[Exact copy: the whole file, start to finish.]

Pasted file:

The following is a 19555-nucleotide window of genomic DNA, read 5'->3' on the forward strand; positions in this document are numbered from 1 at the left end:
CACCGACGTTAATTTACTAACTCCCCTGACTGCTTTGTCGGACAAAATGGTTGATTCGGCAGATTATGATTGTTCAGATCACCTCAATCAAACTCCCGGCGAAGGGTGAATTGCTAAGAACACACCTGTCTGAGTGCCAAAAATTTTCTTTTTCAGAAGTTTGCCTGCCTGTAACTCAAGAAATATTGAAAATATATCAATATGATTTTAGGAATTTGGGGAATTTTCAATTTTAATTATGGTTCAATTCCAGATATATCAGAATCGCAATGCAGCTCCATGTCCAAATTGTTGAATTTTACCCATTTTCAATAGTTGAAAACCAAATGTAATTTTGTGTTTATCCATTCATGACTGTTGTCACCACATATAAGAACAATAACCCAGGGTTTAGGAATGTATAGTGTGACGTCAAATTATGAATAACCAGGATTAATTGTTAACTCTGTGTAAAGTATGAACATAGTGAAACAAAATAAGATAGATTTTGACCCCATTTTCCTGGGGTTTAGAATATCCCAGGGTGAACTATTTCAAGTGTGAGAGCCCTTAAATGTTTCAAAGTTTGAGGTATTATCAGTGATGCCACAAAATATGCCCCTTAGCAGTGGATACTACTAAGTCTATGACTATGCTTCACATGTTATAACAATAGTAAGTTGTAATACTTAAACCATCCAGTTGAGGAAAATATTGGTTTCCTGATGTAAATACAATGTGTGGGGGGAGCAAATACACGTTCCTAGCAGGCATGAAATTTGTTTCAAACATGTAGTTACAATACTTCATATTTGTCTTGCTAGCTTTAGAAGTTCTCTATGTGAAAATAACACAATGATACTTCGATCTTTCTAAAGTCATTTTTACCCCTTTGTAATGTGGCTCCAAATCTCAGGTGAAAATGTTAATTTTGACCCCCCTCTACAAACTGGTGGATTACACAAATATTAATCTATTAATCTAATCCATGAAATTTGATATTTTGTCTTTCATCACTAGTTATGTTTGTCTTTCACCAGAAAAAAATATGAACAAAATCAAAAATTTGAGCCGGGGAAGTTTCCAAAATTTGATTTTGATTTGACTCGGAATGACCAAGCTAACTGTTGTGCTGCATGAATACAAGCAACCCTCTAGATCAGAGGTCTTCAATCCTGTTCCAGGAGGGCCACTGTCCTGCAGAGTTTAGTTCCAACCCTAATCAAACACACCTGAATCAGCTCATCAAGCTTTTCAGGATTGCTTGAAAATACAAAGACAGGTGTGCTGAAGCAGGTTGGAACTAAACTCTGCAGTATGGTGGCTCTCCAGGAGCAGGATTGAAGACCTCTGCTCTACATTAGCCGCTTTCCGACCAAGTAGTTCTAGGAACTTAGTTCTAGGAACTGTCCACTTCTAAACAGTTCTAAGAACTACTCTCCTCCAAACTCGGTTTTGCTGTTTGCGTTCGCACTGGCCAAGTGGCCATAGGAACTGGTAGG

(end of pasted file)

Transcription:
The following is a 19555-nucleotide window of genomic DNA, read 5'->3' on the forward strand; positions in this document are numbered from 1 at the left end:
CACCGACGTTAATTTACTAACTCCCCTGACTGCTTTGTCGGACAAAATGGTTGATTCGGCAGATTATGATTGTTCAGATCACCTCAATCAAACTCCCGGCGAAGGGTGAATTGCTAAGAACACACCTGTCTGAGTGCCAAAAATTTTCTTTTTCAGAAGTTTGCCTGCCTGTAACTCAAGAAATATTGAAAATATATCAATATGATTTTAGGAATTTGGGGAATTTTCAATTTTAATTATGGTTCAATTCCAGATATATCAGAATCGCAATGCAGCTCCATGTCCAAATTGTTGAATTTTACCCATTTTCAATAGTTGAAAACCAAATGTAATTTTGTGTTTATCCATTCATGACTGTTGTCACCACATATAAGAACAATAACCCAGGGTTTAGGAATGTATAGTGTGACGTCAAATTATGAATAACCAGGATTAATTGTTAACTCTGTGTAAAGTATGAACATAGTGAAACAAAATAAGATAGATTTTGACCCCATTTTCCTGGGGTTTAGAATATCCCAGGGTGAACTATTTCAAGTGTGAGAGCCCTTAAATGTTTCAAAGTTTGAGGTATTATCAGTGATGCCACAAAATATGCCCCTTAGCAGTGGATACTACTAAGTCTATGACTATGCTTCACATGTTATAACAATAGTAAGTTGTAATACTTAAACCATCCAGTTGAGGAAAATATTGGTTTCCTGATGTAAATACAATGTGTGGGGGGAGCAAATACACGTTCCTAGCAGGCATGAAATTTGTTTCAAACATGTAGTTACAATACTTCATATTTGTCTTGCTAGCTTTAGAAGTTCTCTATGTGAAAATAACACAATGATACTTCGATCTTTCTAAAGTCATTTTTACCCCTTTGTAATGTGGCTCCAAATCTCAGGTGAAAATGTTAATTTTGACCCCCCTCTACAAACTGGTGGATTACACAAATATTAATCTATTAATCTAATCCATGAAATTTGATATTTTGTCTTTCATCACTAGTTATGTTTGTCTTTCACCAGAAAAAAATATGAACAAAATCAAAAATTTGAGCCGGGGAAGTTTCCAAAATTTGATTTTGATTTGACTCGGAATGACCAAGCTAACTGTTGTGCTGCATGAATACAAGCAACCCTCTAGATCAGAGGTCTTCAATCCTGTTCCAGGAGGGCCACTGTCCTGCAGAGTTTAGTTCCAACCCTAATCAAACACACCTGAATCAGCTCATCAAGCTTTTCAGGATTGCTTGAAAATACAAAGACAGGTGTGCTGAAGCAGGTTGGAACTAAACTCTGCAGTATGGTGGCTCTCCAGGAGCAGGATTGAAGACCTCTGCTCTACATTAGCCGCTTTCCGACCAAGTAGTTCTAGGAACTTAGTTCTAGGAACTGTCCACTTCTAAACAGTTCTAAGAACTACTCTCCTCCAAACTCGGTTTTGCTGTTTGCGTTCGCACTGGCCAAGTGGCCATAGGAACTGGTAGG